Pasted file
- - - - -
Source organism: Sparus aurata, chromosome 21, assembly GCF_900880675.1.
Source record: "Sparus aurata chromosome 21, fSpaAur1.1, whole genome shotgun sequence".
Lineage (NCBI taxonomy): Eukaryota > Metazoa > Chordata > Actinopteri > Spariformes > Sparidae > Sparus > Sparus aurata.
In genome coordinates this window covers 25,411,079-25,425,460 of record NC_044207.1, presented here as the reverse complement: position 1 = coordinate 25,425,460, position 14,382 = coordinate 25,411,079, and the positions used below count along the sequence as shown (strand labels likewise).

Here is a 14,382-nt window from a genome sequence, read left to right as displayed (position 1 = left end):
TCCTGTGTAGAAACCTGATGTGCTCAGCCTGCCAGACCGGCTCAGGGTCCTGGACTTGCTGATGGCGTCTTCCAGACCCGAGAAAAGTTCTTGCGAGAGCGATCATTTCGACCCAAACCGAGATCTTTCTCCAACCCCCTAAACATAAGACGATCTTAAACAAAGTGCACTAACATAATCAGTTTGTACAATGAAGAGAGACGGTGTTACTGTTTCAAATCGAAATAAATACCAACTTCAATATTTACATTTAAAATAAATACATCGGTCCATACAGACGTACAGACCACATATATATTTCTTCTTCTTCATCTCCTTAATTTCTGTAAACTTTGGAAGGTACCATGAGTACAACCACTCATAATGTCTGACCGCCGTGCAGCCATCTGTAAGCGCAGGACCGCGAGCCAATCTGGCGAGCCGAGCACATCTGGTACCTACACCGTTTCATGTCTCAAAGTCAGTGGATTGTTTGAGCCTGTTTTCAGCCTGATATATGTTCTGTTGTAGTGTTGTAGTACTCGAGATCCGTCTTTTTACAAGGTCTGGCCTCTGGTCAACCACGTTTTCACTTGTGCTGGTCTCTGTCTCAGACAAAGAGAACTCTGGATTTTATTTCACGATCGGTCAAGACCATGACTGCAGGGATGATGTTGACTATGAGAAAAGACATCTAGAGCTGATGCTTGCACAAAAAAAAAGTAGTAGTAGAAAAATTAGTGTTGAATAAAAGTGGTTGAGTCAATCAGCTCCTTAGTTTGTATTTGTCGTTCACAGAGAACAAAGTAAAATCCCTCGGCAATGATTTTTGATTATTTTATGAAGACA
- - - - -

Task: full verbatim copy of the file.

Source organism: Sparus aurata, chromosome 21, assembly GCF_900880675.1.
Source record: "Sparus aurata chromosome 21, fSpaAur1.1, whole genome shotgun sequence".
Lineage (NCBI taxonomy): Eukaryota > Metazoa > Chordata > Actinopteri > Spariformes > Sparidae > Sparus > Sparus aurata.
In genome coordinates this window covers 25,411,079-25,425,460 of record NC_044207.1, presented here as the reverse complement: position 1 = coordinate 25,425,460, position 14,382 = coordinate 25,411,079, and the positions used below count along the sequence as shown (strand labels likewise).

Here is a 14,382-nt window from a genome sequence, read left to right as displayed (position 1 = left end):
TCCTGTGTAGAAACCTGATGTGCTCAGCCTGCCAGACCGGCTCAGGGTCCTGGACTTGCTGATGGCGTCTTCCAGACCCGAGAAAAGTTCTTGCGAGAGCGATCATTTCGACCCAAACCGAGATCTTTCTCCAACCCCCTAAACATAAGACGATCTTAAACAAAGTGCACTAACATAATCAGTTTGTACAATGAAGAGAGACGGTGTTACTGTTTCAAATCGAAATAAATACCAACTTCAATATTTACATTTAAAATAAATACATCGGTCCATACAGACGTACAGACCACATATATATTTCTTCTTCTTCATCTCCTTAATTTCTGTAAACTTTGGAAGGTACCATGAGTACAACCACTCATAATGTCTGACCGCCGTGCAGCCATCTGTAAGCGCAGGACCGCGAGCCAATCTGGCGAGCCGAGCACATCTGGTACCTACACCGTTTCATGTCTCAAAGTCAGTGGATTGTTTGAGCCTGTTTTCAGCCTGATATATGTTCTGTTGTAGTGTTGTAGTACTCGAGATCCGTCTTTTTACAAGGTCTGGCCTCTGGTCAACCACGTTTTCACTTGTGCTGGTCTCTGTCTCAGACAAAGAGAACTCTGGATTTTATTTCACGATCGGTCAAGACCATGACTGCAGGGATGATGTTGACTATGAGAAAAGACATCTAGAGCTGATGCTTGCACAAAAAAAAAGTAGTAGTAGAAAAATTAGTGTTGAATAAAAGTGGTTGAGTCAATCAGCTCCTTAGTTTGTATTTGTCGTTCACAGAGAACAAAGTAAAATCCCTCGGCAATGATTTTTGATTATTTTATGAAGACA